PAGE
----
The book remains hopeful, the idea of redemption ever-present – perhaps because the setting at Kew Gardens is so beautiful. Did you always know you wanted to set A Thousand Paper Birds there?

Yes. Kew always came first. I was living in a bedsit near the Gardens with only two windows that were so high I couldn’t see out of them. So if I had writing time, I would take myself off to Kew and set up my ‘office’ – which was always one particular bench by the lake. Eventually this became Audrey’s bench. If the weather was dreadful, I would seek refuge in the Palm House and perch on the hot pipes, surrounded by banana trees and palms. In later drafts, I would write in different locations depending on which character’s storyline I was working on; each character has a particular place that resonates.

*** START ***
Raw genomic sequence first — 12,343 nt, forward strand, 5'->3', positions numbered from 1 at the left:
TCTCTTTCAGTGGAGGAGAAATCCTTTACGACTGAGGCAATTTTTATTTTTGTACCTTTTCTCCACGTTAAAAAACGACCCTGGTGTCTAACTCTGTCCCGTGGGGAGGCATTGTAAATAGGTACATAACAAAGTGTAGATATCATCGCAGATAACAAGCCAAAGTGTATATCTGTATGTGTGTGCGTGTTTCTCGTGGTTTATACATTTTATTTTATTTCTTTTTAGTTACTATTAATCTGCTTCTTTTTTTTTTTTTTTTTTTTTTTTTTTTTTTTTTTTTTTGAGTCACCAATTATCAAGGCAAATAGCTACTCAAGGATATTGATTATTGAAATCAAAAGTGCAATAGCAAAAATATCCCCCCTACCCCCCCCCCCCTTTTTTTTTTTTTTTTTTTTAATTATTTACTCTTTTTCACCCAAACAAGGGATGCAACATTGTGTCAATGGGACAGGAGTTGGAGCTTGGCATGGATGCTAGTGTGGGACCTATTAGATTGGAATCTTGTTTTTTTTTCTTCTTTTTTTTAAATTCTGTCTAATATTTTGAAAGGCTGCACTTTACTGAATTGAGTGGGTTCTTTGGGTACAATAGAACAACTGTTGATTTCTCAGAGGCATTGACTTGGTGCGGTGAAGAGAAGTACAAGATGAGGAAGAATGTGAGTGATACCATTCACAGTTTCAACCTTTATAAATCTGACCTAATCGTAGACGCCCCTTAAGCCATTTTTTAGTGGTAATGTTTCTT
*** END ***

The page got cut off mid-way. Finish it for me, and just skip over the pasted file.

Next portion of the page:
The rhythm of the book was another source of joy for me; could you tell us a little about the structure and timespan the book is set over?

As a dancer, rhythm is vital to me: the rhythm of the sentences, the words, the chapter. It is important to me where the comma is, the dash. It’s Fred Astaire in a graceful spin, his arms wheeling, then a pause – oh, how important the pause is – before he stamps, shuffles, stamps again. Writing IS a dance.

As for the structure, I was weaving two timelines and five character perspectives. At first I worked in narrative order, then in deeper drafts I took the thread of just one or two characters and worked them from beginning to end, just polishing that particular arc. Then in the next draft I would braid them together again, checking the juxtapositions, the pace … and yes, most importantly, the rhythm.

 

Kew felt like a character in its own right, as did the origami cranes Chloe creates almost compulsively. What are your thoughts about the therapeutic properties of art and nature?

Both art and nature are sustenance to me. At an early age, I learnt from Frances Hodgson Burnett’s The Secret Garden that nature has the power to transform. We enter a garden, and if we let it enter us, we leave changed. Ditto for woods, oceans, mountains – even a daisy in the crack of a pavement. It can totally shift my day.